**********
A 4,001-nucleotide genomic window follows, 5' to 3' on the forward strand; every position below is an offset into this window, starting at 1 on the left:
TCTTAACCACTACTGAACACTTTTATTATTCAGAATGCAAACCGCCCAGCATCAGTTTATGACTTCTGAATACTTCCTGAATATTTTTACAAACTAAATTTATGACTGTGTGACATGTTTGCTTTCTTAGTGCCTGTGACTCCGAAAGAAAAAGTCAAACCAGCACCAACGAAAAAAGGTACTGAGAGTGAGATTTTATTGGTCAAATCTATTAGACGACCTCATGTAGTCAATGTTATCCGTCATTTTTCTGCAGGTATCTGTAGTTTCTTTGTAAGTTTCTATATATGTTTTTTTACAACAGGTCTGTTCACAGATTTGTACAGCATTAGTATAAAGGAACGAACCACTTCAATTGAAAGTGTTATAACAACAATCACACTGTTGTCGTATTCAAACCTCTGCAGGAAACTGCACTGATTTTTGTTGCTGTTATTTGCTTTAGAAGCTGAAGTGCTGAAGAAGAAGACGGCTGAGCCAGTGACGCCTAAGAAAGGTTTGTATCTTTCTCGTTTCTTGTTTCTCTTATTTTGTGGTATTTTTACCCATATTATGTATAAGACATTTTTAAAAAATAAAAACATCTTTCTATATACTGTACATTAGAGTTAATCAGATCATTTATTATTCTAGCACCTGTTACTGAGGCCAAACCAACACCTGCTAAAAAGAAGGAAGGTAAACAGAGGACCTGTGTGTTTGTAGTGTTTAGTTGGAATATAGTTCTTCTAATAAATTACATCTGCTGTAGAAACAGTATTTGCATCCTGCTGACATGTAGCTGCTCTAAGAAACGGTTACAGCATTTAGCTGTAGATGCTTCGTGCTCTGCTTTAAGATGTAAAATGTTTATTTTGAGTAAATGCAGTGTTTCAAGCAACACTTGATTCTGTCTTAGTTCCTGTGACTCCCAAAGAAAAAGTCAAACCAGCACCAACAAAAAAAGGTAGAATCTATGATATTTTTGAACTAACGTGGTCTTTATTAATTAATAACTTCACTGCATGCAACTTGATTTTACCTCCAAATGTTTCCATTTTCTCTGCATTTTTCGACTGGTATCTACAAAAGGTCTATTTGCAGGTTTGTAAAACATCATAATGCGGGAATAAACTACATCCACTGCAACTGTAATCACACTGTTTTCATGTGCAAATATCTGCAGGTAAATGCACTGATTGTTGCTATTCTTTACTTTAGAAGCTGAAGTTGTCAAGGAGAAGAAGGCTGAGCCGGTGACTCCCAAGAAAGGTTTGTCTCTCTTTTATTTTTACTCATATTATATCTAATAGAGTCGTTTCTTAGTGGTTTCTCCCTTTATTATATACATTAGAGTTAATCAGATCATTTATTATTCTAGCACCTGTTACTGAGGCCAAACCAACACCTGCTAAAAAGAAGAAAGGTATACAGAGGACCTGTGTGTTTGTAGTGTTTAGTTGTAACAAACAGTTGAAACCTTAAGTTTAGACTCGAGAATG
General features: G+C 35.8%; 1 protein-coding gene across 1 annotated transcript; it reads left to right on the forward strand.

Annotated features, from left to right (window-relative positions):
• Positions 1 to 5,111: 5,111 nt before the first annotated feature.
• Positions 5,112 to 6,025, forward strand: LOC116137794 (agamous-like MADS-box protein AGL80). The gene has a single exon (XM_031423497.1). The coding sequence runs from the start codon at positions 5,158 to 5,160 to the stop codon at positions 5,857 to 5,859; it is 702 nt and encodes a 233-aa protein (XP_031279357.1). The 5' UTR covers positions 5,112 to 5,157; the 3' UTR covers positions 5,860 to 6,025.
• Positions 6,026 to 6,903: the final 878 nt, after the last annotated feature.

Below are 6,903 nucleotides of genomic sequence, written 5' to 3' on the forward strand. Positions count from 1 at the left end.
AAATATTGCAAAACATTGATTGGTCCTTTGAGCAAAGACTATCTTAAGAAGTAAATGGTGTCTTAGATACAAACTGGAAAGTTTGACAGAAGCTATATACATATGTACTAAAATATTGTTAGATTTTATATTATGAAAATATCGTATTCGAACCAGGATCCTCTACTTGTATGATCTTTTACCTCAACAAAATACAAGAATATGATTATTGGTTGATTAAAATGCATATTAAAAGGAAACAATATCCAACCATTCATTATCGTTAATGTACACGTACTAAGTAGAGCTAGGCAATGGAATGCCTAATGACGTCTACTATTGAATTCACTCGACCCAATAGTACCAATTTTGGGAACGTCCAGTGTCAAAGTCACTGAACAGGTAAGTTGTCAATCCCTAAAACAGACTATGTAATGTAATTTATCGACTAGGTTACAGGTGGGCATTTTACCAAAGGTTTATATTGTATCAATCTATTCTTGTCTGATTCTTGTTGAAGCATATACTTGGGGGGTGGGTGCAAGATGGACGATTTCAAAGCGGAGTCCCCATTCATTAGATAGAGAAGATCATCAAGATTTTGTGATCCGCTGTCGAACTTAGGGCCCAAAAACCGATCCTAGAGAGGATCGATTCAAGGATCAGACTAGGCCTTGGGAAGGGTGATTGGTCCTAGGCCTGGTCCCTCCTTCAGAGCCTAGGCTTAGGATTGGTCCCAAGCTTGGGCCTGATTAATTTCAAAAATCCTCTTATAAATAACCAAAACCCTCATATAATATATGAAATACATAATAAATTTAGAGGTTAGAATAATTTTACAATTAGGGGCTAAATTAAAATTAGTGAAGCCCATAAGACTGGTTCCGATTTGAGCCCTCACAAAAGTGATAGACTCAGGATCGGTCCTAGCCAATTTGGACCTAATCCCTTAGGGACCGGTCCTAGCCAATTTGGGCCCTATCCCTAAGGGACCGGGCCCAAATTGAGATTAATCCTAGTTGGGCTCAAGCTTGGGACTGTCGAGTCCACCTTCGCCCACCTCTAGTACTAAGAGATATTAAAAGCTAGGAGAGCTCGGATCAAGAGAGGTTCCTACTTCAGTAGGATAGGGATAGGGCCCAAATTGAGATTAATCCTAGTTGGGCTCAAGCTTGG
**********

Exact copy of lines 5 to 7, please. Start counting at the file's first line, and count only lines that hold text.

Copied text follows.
• Positions 1 to 5,111: 5,111 nt before the first annotated feature.
• Positions 5,112 to 6,025, forward strand: LOC116137794 (agamous-like MADS-box protein AGL80). The gene has a single exon (XM_031423497.1). The coding sequence runs from the start codon at positions 5,158 to 5,160 to the stop codon at positions 5,857 to 5,859; it is 702 nt and encodes a 233-aa protein (XP_031279357.1). The 5' UTR covers positions 5,112 to 5,157; the 3' UTR covers positions 5,860 to 6,025.
• Positions 6,026 to 6,903: the final 878 nt, after the last annotated feature.